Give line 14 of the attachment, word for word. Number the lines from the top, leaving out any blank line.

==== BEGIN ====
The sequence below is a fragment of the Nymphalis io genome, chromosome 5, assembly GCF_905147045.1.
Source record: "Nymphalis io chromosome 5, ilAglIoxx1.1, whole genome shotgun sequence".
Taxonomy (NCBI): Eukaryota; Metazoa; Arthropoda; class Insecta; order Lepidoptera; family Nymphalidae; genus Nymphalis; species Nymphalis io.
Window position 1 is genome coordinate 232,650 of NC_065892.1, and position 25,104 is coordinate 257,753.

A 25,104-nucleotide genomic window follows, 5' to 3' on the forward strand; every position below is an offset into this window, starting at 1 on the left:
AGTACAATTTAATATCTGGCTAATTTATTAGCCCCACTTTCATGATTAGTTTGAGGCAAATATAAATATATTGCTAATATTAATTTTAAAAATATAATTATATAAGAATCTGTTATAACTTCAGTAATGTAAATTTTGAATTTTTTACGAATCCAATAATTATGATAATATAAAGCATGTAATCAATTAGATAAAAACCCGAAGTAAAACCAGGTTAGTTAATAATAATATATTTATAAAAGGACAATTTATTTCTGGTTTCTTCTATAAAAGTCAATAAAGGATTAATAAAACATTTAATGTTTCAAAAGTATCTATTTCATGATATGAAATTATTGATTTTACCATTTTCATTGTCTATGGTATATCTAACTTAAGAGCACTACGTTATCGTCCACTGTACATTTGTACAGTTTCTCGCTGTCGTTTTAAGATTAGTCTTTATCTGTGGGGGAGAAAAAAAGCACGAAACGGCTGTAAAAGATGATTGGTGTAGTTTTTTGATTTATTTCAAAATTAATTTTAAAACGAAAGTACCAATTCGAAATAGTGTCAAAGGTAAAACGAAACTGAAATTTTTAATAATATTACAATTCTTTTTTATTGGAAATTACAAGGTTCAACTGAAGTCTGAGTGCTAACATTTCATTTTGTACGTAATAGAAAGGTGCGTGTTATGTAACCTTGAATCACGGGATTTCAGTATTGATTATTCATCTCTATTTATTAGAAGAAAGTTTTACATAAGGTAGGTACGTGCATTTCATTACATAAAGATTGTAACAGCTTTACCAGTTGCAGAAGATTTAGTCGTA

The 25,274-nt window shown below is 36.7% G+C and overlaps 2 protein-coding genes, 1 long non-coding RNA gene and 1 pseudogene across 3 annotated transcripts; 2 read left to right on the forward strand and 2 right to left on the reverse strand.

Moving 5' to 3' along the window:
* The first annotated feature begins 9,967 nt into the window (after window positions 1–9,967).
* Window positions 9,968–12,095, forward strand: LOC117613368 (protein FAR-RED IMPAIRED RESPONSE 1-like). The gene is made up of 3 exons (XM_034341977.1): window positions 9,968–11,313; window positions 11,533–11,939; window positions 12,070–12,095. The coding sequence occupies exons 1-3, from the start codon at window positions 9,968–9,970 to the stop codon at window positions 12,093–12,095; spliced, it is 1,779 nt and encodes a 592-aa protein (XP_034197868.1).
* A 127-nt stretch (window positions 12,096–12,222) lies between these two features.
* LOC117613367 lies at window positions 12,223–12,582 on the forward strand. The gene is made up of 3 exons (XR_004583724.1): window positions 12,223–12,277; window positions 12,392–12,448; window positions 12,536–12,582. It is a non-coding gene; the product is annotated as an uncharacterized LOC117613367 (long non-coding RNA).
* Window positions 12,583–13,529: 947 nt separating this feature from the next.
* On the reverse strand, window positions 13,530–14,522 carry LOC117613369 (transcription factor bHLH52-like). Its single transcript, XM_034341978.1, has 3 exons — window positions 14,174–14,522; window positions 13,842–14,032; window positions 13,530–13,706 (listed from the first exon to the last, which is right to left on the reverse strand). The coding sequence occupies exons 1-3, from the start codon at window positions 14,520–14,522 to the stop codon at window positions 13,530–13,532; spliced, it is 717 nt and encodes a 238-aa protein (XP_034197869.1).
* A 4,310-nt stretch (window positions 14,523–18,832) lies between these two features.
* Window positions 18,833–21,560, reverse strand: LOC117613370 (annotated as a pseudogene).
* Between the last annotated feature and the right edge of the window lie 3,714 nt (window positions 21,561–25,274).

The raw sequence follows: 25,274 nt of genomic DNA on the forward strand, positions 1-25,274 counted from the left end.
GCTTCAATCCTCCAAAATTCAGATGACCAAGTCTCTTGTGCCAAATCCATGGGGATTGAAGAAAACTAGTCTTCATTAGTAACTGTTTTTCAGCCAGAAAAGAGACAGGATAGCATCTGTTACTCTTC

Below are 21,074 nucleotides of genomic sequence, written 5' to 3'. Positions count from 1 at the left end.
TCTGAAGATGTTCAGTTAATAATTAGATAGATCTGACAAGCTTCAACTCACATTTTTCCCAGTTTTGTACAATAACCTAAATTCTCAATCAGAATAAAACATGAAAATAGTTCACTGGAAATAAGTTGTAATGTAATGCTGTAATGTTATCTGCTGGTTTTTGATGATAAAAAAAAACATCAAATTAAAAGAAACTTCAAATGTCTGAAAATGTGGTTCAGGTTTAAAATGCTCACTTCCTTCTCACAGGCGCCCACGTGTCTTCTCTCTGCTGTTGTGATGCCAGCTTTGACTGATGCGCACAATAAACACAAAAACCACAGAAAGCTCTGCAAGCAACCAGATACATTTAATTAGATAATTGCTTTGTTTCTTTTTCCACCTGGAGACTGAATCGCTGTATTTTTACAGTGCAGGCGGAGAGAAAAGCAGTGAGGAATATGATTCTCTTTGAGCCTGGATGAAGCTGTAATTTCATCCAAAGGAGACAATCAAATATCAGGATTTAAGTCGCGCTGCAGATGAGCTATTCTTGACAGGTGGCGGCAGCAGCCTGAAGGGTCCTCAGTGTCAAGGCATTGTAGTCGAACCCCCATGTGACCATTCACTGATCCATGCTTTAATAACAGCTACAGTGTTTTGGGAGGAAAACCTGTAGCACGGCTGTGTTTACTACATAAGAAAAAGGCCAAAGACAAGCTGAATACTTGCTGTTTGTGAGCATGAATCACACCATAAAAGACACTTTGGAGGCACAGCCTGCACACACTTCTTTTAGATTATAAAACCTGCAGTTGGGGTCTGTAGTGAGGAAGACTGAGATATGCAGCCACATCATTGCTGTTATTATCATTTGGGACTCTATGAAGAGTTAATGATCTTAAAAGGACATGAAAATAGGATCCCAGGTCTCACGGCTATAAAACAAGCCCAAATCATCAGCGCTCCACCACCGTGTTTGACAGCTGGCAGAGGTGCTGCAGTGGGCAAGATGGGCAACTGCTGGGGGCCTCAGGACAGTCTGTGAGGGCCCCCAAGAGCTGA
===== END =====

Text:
* On the reverse strand, window positions 13,530–14,522 carry LOC117613369 (transcription factor bHLH52-like). Its single transcript, XM_034341978.1, has 3 exons — window positions 14,174–14,522; window positions 13,842–14,032; window positions 13,530–13,706 (listed from the first exon to the last, which is right to left on the reverse strand). The coding sequence occupies exons 1-3, from the start codon at window positions 14,520–14,522 to the stop codon at window positions 13,530–13,532; spliced, it is 717 nt and encodes a 238-aa protein (XP_034197869.1).